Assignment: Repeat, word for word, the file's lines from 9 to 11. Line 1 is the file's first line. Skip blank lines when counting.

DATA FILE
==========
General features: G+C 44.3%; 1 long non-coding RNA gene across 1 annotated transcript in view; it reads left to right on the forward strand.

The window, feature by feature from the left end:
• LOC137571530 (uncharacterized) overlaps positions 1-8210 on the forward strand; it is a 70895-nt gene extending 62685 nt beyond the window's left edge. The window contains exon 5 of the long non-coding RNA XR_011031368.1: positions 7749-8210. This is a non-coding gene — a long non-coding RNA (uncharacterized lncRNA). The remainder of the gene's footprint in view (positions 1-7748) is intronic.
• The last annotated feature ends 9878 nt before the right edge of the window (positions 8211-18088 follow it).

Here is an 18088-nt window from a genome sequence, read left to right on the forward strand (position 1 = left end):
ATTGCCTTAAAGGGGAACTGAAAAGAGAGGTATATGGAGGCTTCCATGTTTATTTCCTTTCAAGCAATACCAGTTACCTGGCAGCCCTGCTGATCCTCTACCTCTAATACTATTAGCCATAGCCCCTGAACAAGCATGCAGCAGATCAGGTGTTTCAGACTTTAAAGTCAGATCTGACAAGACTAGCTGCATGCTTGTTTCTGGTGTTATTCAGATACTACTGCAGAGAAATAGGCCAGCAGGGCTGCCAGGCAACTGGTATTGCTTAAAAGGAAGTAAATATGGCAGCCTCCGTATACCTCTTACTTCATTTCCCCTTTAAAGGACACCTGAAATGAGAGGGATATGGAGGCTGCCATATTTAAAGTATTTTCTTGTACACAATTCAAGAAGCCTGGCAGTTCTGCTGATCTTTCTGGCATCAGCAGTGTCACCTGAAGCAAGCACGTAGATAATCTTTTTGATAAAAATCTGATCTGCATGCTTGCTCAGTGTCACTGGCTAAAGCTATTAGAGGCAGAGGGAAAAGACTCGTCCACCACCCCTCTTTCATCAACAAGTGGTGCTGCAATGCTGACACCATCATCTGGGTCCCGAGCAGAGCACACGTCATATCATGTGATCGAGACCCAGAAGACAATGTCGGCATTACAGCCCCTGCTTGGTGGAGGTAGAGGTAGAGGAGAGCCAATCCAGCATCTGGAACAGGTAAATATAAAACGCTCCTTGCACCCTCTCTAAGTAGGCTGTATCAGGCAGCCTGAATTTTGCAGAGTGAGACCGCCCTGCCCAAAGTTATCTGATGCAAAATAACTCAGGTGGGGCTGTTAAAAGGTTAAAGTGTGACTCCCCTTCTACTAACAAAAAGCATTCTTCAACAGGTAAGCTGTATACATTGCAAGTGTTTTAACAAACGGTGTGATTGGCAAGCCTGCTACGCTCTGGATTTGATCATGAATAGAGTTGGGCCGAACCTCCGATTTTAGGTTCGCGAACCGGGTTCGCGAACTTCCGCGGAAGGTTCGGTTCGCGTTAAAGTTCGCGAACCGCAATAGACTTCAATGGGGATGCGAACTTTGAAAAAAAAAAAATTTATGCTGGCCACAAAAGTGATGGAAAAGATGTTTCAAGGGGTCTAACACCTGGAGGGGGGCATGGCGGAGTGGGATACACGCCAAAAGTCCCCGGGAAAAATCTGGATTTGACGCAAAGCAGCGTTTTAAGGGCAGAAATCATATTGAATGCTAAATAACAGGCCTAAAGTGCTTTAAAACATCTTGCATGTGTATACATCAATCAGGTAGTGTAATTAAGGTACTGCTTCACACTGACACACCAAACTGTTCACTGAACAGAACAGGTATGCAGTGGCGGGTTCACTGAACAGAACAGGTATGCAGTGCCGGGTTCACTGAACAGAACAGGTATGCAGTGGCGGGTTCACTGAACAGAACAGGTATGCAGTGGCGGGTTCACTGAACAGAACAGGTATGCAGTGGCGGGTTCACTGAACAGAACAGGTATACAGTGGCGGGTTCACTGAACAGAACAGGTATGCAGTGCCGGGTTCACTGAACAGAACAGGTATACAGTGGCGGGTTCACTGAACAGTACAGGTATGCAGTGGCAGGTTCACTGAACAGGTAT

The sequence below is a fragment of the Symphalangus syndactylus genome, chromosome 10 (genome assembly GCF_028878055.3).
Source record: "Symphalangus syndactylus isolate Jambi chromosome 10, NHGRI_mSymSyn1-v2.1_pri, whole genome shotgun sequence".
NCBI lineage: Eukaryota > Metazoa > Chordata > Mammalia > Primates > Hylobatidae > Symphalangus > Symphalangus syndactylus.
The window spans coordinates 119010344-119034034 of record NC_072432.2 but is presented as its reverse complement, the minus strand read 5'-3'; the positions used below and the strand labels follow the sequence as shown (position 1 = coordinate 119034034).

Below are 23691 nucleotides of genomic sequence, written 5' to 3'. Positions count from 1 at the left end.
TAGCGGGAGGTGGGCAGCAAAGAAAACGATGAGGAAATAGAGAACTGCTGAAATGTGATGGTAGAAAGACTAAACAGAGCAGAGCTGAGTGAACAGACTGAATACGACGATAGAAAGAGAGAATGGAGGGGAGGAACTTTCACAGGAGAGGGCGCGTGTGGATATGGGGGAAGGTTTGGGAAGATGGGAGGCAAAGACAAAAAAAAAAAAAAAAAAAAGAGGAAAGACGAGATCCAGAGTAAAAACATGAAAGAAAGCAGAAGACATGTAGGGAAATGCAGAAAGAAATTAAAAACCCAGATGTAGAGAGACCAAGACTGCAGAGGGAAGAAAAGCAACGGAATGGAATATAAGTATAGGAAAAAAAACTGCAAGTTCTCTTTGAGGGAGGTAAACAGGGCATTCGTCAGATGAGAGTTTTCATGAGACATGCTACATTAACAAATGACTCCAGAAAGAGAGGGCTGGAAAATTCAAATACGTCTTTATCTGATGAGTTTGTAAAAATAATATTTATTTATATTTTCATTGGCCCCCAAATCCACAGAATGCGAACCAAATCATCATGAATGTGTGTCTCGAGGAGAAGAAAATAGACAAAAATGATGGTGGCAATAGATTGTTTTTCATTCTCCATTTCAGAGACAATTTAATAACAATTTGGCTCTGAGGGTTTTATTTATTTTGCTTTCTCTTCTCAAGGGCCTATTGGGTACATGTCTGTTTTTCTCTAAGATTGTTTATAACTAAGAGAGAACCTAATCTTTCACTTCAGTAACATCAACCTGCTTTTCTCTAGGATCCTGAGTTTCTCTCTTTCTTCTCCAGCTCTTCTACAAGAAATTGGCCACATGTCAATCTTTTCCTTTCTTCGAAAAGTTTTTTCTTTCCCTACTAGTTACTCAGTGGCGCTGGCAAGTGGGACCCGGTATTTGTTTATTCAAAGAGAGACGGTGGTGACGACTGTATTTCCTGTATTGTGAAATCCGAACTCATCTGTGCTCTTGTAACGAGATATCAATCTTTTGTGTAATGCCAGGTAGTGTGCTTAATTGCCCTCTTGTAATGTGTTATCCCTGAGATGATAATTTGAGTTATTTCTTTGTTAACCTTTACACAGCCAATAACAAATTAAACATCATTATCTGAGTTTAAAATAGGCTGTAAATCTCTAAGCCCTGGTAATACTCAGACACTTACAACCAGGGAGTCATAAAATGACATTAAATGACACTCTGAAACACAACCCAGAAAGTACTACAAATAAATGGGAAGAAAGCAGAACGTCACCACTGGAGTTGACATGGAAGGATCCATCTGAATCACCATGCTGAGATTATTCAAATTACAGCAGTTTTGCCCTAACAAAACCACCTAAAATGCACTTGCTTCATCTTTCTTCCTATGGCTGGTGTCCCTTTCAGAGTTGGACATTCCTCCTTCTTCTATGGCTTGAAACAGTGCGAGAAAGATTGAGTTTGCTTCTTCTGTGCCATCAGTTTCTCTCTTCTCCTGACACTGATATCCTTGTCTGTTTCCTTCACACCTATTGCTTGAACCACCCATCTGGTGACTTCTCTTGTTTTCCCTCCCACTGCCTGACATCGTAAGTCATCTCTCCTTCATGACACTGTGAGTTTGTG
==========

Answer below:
NCBI lineage: Eukaryota > Metazoa > Chordata > Mammalia > Primates > Hylobatidae > Symphalangus > Symphalangus syndactylus.
The window spans coordinates 119010344-119034034 of record NC_072432.2 but is presented as its reverse complement, the minus strand read 5'-3'; the positions used below and the strand labels follow the sequence as shown (position 1 = coordinate 119034034).

Below are 23691 nucleotides of genomic sequence, written 5' to 3'. Positions count from 1 at the left end.